Liquidity Crisis: Wells Fargo & Repo Markets Sound Alarms, by Matthew Piepenburg

If you’re debt is rising at a 45-degree and the wherewithal to pay that debt is only rising at a 25-degree angle, sooner or later you’re going to run out of money. From Matthew Piepenburg at goldswitzerland.com:

Every financial crisis ultimately boils down to a liquidity crisis, namely: Not enough fiat dollars to keep the financial wheels sufficiently greased.

Below, we look at two warning signs from Wells Fargo (NYSE: WFC) and the reverse repo market which warn of precisely that: a liquidity crisis.

From Debt Binge to Credit Crunch: A Chronicle of Excess

In a world in which consumers, corporations, and sovereigns have falsely confused debt-based growth as actual growth, a liquidity crisis is not a theoretical debate, but a mathematical certainty.

For years, self-serving politico’s, central bankers, Wall Street sell-siders, and a woefully unsophisticated cadre of main stream financial “journalists” have endeavored to downplay this rise-and-“pop” certainty by deliberately ignoring the $280T debt elephant in the global living room.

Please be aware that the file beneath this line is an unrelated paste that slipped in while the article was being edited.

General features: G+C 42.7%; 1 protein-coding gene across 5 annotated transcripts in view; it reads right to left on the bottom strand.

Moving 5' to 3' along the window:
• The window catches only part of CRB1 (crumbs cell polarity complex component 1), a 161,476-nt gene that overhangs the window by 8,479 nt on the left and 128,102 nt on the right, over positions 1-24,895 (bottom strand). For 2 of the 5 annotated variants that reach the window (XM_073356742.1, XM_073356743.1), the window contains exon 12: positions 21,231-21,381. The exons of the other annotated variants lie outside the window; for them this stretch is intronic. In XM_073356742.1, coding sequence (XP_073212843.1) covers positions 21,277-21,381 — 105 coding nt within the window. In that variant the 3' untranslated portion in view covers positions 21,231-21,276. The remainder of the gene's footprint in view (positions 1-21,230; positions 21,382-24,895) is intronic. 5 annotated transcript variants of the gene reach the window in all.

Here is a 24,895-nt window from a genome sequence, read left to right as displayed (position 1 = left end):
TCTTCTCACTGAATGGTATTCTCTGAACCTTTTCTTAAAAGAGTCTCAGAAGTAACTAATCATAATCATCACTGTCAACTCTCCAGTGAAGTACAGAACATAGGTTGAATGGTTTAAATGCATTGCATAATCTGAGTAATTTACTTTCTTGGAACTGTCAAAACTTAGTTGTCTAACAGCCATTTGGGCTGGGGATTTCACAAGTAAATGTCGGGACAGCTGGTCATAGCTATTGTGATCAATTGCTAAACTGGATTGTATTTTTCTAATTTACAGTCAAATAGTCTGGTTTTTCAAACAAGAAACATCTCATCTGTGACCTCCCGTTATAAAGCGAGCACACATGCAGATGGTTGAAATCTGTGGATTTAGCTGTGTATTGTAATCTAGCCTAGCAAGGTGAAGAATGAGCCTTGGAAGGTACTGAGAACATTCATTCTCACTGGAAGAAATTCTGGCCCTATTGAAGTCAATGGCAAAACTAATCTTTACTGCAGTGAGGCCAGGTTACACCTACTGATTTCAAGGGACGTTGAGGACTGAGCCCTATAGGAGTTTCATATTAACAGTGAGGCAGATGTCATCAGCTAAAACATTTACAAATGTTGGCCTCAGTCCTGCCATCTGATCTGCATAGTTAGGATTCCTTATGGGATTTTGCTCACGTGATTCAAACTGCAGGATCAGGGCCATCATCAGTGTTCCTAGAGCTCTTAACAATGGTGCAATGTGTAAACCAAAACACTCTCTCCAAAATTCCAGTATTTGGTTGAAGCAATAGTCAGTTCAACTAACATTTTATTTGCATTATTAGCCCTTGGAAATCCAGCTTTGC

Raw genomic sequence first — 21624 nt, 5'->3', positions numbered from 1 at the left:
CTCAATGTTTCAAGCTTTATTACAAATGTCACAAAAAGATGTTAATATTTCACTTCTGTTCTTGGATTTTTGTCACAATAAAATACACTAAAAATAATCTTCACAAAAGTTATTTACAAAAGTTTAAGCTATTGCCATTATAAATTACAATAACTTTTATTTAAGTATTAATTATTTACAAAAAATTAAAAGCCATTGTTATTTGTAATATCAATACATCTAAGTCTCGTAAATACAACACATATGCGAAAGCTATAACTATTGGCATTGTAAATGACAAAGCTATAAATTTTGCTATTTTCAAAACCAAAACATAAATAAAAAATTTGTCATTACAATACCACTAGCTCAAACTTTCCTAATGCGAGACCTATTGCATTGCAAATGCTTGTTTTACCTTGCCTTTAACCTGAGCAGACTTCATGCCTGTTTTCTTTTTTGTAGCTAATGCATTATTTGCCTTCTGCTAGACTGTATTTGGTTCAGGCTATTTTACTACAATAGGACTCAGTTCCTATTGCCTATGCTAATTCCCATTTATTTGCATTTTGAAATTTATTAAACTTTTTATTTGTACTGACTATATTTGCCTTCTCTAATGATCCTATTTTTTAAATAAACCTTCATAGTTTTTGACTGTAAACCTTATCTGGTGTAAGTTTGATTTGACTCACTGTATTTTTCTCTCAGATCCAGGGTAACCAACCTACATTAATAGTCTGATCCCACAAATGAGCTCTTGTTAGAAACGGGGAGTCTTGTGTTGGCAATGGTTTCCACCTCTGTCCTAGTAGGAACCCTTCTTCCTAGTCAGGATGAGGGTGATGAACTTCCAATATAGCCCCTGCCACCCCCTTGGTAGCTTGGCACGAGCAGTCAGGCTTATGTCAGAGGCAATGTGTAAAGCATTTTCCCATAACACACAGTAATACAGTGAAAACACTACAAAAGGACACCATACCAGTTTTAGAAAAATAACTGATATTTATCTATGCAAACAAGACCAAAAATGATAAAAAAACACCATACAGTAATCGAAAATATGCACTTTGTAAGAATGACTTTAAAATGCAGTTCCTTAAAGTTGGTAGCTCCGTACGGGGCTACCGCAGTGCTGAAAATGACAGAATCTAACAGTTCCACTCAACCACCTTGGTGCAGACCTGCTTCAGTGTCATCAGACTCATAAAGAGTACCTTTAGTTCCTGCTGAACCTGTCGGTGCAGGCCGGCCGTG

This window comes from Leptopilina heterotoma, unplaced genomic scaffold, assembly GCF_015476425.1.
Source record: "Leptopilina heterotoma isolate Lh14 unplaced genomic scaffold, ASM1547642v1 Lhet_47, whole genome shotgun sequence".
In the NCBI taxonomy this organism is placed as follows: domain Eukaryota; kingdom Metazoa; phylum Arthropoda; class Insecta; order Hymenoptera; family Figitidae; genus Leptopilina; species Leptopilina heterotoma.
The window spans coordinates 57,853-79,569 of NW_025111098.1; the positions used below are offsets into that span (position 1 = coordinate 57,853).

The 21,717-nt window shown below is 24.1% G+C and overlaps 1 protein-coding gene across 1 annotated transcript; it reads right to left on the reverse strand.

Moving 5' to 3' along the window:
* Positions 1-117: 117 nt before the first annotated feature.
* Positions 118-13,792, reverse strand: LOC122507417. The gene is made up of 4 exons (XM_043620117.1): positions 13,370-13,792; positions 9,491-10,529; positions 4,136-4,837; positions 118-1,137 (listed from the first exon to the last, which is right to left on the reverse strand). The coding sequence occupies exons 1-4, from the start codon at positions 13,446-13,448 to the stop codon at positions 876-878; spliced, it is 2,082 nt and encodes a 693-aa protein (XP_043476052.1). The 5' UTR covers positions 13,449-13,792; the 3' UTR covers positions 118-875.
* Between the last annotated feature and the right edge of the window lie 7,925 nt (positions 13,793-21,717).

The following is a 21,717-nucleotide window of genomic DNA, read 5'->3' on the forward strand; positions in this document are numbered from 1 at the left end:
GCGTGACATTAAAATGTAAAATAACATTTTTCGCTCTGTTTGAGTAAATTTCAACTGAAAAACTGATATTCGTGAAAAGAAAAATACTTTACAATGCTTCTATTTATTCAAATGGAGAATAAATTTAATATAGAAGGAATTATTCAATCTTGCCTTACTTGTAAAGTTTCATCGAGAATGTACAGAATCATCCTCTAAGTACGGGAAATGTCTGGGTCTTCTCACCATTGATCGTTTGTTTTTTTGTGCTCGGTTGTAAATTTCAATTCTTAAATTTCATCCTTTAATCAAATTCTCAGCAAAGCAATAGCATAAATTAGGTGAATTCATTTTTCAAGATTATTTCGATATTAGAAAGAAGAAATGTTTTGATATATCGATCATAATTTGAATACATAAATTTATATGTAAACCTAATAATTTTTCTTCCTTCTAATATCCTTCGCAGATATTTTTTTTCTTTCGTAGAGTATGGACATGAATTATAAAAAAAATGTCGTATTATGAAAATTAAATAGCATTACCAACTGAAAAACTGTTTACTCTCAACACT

Of course, that debt, for years, has been “monetized” by increasingly debased currencies and rising money supplies created literally from central bank mouse-clicks rather than productivity, as evidenced by the embarrassing fact that global GDP is less than 1/3 of the global debt.

Needless to say, money (i.e., “liquidity”) created out of thin air, and then justified with even thinner (yet comfortably titled) policies like Modern Monetary Theory has its temporary charms.

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